For many children with intellectual and developmental disabilities, dental care is often not a top priority and takes a back seat when dealing with other pressing medical issues. However, maintaining good oral health should be essential for everyone.
In the words of former United States Surgeon General C. Everett Koop, “You are not a healthy person unless you have good oral health. Oral health is part of general health, and it can directly impact your overall health and quality of life.”
Common mouth problems like dental decay or gum disease can affect all children; however, children with special needs may suffer these conditions more easily and more often. If dental care is left untreated oral disease can lead to complications that can be difficult and expensive to cure.
Disease prevention is key
The good news is that dental disease is much easier to prevent than to treat; proper oral hygiene and regular visits to the dentist can prevent many dental diseases. However, given that many general dentists don’t treat children with special needs, parents and caregivers may find it challenging to find a dentist to care for their child.
When looking for a dentist, parents of special needs children should find a qualified practitioner who makes them, and their child, feel comfortable — a dentist who understands the wide range of issues these patients face and can accommodate those needs. Pediatric dentists are the dental professionals of choice for children with special needs. Beyond dental school, pediatric dentists have 2–3 years of specialized training. Pediatric dentists are like the pediatricians of dentistry.
How to get started?
Ask your pediatrician for a referral to a local pediatric dentist when your child turns one. This is the perfect time for an initial oral examination. It’s important that parents bring their children in early so that dentists can deliver preventive measures instead of treating problems, which might require multiple, lengthy, and uncomfortable procedures.
Arrange for an orientation session
An initial interview will allow parents and children to tour the office and meet the dental team. This is the perfect time to ask questions, voice concerns, and make sure that you and your new pediatric dentist are on the same page. Clear, open communication is especially important.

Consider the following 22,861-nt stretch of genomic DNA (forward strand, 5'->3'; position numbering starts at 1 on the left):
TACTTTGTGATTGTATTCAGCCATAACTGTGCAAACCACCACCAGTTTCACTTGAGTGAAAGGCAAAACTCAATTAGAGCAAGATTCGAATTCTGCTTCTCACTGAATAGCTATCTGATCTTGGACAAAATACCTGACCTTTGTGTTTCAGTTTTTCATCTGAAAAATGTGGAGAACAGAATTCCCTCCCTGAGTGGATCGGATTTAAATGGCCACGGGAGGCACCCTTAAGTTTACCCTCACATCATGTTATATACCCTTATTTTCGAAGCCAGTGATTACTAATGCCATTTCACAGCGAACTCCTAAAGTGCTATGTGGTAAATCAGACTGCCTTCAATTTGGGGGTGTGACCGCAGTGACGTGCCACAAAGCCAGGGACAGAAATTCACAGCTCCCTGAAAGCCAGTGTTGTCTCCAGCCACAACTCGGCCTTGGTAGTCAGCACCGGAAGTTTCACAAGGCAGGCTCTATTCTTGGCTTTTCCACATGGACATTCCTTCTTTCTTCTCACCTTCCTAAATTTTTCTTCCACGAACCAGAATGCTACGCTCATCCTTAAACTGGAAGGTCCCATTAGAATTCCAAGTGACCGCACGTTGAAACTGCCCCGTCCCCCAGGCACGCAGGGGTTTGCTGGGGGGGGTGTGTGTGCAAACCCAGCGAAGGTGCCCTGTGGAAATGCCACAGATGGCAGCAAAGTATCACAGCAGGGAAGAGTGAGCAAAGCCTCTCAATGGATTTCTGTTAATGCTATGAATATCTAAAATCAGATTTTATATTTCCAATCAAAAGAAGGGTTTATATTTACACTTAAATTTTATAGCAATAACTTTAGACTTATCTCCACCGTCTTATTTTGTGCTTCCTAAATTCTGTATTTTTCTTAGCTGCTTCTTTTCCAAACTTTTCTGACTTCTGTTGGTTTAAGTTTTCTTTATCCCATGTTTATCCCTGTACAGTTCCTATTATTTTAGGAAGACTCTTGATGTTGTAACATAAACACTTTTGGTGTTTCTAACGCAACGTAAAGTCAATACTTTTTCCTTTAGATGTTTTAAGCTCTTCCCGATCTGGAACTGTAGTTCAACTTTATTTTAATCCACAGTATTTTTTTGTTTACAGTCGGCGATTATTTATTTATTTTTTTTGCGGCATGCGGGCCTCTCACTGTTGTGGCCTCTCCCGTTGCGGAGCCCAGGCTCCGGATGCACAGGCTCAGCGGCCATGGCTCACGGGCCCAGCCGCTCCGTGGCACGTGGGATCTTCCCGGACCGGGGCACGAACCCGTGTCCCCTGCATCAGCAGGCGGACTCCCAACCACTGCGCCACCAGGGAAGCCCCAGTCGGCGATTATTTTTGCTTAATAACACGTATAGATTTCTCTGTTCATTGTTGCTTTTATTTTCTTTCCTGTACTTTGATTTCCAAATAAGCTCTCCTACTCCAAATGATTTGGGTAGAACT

Provide your pediatric dentist with information about your child. A detailed medical history must also include information about communication abilities, sensory challenges, a child’s interests, and anything about your child that could help future visits go smoothly.
Short, frequent visits
When introducing a special needs child to the dental setting, it is best to have them come for several short, frequent visits. The first visit ought to be an introduction and should be fun and enjoyable for the child, so he’ll be eager to return. Some children might need a series of two to three appointments to help them master a task.
When scheduling, usually, the first appointment of the day seems to work best for most children with special needs. Wait time is usually minimal. The office can be conditioned to accommodate for the sensory sensitive child. The lights can be dimmed, radio and television can be turned off, and the dental drill is not buzzing yet. No other children are present, and there are no distractions. If the office is quieter and calmer, the dentist and staff can devote and give your child more personal attention. Typically in the morning, the child is also more rested, in a better mood, and not worn out from therapy or school.
The dental office will also recommend scheduling future appointments on the same day and time, and to use the same quiet room and staff member. Children with special needs adjust better to the dental environment when there is continuity of care.
In-office oral health care can be a pleasant and rewarding experience for children with special needs if enough time is taken to establish trust. While some dentists can accommodate for special needs patients, pediatric dentists will focus on meeting their needs and working with their limitations. Caring for a child with special needs takes compassion and understanding.
Written by Dina K. Varon DDS, MS
Voluntary Assistant Professor of Surgery and Pediatrics
Director, South Florida Cleft and Craniofacial Center
Director, Oral Health at the Mailman Center for Child Development
University of Miami Miller School of Medicine
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